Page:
LCS: Why LCS Teams Fail So Badly to Use Flex Picks

League of Legends. Photo Courtesy of Riot Games.
League of Legends. Photo Courtesy of Riot Games. /

LCS teams are failing to properly use flex picks in their games, let’s examine how and why that happens.

Flex picks have been a relatively new concept in professional League of Legends, a way to optimize a team’s chances of “winning” draft by securing good a solid match-up, bait out an early draft mistake, or hide a pick until later. However, in analyzing the LCS drafts we see that teams in this league are not using flex picks to their fullest potential.

The idea with a flex pick is that a team will pick a strong champion who can conceivably be “flexed” into multiple positions. This means that the opposing team will not know where the pick will be played and loses the advantage of knowing the enemy’s composition sooner.

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For instance, let’s take one of the most popular flex champions in the Summer Split, Sett. Although he is primarily a top laner, the Boss can be flexed into multiple roles including jungle, mid, and support. That means teams can pick Sett early, comfortable that the enemy team will have to wait and possibly miss their chance to pick a counter to Sett in his intended position.

Theoretically, teams that utilize flex picks should be in a position to succeed because they take advantage of this wrinkle in their draft. Unfortunately, the data shows that, in the LCS, it’s the exact opposite.

In analyzing every single draft in the LCS Summer Split, I found that the team who has the advantage in flex picks, that is to say, they have more flex picks than their opponent has a losing record. The team with the flex advantage has a 16-24 record so far this split, a winning record of just 40%.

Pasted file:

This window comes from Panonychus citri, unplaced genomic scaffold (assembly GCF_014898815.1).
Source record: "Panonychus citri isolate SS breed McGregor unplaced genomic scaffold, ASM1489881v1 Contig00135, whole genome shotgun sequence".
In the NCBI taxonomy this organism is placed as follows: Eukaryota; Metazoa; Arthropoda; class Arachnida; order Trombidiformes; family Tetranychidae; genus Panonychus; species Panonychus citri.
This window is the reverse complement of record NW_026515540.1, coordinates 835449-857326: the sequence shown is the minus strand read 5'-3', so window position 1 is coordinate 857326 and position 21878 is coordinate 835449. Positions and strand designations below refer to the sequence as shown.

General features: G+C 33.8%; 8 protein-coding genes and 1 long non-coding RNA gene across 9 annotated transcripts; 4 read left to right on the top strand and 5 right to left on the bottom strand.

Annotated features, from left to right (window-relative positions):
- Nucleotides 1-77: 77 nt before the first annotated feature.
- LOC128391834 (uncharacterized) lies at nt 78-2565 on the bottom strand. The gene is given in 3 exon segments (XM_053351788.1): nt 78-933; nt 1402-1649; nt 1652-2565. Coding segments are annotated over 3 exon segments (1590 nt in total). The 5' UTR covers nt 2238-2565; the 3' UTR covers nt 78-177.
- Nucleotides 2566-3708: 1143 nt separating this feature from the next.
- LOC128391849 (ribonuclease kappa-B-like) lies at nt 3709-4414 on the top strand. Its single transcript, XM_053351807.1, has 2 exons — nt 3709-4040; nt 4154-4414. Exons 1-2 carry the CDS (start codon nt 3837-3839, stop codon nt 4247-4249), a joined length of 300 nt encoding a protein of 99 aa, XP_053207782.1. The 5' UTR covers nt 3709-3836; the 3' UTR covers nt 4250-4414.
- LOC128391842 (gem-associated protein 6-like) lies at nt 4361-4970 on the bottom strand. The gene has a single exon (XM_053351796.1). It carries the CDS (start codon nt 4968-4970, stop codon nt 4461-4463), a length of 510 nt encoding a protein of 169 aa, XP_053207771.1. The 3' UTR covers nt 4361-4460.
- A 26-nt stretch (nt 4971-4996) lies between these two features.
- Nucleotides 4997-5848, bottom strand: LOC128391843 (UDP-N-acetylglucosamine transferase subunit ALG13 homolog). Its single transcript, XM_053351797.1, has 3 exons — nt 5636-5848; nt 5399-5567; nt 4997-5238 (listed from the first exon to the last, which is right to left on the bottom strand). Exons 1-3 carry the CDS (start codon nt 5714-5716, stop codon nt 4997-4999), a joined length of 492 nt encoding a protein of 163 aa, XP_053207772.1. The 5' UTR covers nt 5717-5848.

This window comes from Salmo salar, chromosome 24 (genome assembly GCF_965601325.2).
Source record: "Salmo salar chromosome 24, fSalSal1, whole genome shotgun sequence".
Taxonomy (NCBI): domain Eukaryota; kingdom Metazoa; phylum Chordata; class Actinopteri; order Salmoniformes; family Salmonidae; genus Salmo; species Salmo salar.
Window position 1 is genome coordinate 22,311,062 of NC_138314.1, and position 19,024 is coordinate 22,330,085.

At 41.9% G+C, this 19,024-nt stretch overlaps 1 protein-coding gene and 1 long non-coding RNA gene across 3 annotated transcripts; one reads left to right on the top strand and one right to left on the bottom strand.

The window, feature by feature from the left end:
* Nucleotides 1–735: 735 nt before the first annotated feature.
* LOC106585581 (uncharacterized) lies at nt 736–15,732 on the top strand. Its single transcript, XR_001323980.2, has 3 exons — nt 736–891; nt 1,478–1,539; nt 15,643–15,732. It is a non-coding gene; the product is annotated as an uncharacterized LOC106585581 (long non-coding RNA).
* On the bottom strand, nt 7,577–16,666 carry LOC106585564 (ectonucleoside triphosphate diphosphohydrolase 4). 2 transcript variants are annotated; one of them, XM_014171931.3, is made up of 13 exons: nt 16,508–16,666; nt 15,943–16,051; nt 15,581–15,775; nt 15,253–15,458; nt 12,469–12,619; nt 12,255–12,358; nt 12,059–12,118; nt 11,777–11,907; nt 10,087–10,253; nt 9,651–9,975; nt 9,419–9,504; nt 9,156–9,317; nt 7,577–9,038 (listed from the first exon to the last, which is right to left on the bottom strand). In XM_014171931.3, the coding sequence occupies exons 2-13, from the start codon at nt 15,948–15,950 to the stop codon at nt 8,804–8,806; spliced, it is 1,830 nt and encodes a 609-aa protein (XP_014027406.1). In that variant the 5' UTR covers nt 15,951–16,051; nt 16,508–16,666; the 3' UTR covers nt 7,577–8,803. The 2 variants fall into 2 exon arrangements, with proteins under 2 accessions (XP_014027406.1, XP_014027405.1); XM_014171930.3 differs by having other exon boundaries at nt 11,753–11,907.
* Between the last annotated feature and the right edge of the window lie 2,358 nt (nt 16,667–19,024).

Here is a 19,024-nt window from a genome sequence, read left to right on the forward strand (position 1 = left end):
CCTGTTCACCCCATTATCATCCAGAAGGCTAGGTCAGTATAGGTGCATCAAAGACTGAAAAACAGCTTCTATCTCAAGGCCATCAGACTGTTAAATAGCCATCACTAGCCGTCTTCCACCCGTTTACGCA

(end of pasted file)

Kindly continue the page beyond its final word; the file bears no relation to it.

Even worse than that, though, is the fact that LCS teams rarely make flex picks in their games. The average LCS game only features one or two flex picks, and one-third of LCS games don’t have any flex picks at all.

Now, obviously, some of that is attributable to the flex picks being banned, but it’s also partially because of teams picking flexible champions in an inflexible situation. For instance, if a team last-picks Sett, the rest of the comp is already locked in, so you can’t call it a flex pick.

The top five flex champions in terms of pick rate, as well as their win rates, shows just how dire this failure is:

  1. Volibear – 52%
  2. Sett – 52%
  3. Karma – 20%
  4. Jayce – 58%
  5. Wukong – 33%

While we see that teams in the LCS are having moderate success with some of those flex picks, they’re failing miserably with the others. This is borne out by the fact that teams also overwhelmingly have losing records when taking a flex pick.

Which leads to our final point: which LCS teams use flex picks the most and which use them most effectively?

To the first question, here are all the teams ranked by the raw number of flex picks made through six weeks of LCS play:

  • Cloud9 – 13
  • TSM – 11
  • FlyQuest – 10
  • Golden Guardians – 9
  • Dignitas – 7
  • Evil Geniuses – 7
  • CLG – 6
  • 100 Thieves – 4
  • Immortals – 3
  • Team Liquid – 2

As you can see, the top two teams in the LCS are on the opposite ends of the spectrum when it comes to their utilization of flex picks. Cloud9 flexes more than any other team while Team Liquid hardly ever flexes in draft. So how do we square that?

Well, it’s easy when you look at each team’s record in games when they use at least one flex pick:

  • C9: 5-1
  • TSM: 3-5
  • FLY: 3-4
  • GGS: 2-4
  • DIG: 2-3
  • EG: 2-3
  • CLG: 2-3
  • 100T: 2-2
  • IMT: 0-2
  • TL: 1-1

Those top two teams are among only three teams (along with 100 Thieves) that don’t have a losing record when using flex picks. But the reasons for that are quite varied.

While Cloud9 is talented enough that their players can play just about any of these flex champions effectively, Team Liquid knows their limitations well enough to not try to put their players on champions they cannot pilot. This is why Team Liquid is also the team with the least champion diversity of any LCS team: they understand their players’ limits and don’t try to push them onto uncomfortable champions.

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It seems a lot of teams need to face the realization that their players do not know how to properly utilize these flex picks, either individually or understanding their role in the game as a whole. If more teams abandoned their reliance on flex picks and instead made the effort to simply pick a strong, straight-forward composition, they might have better results.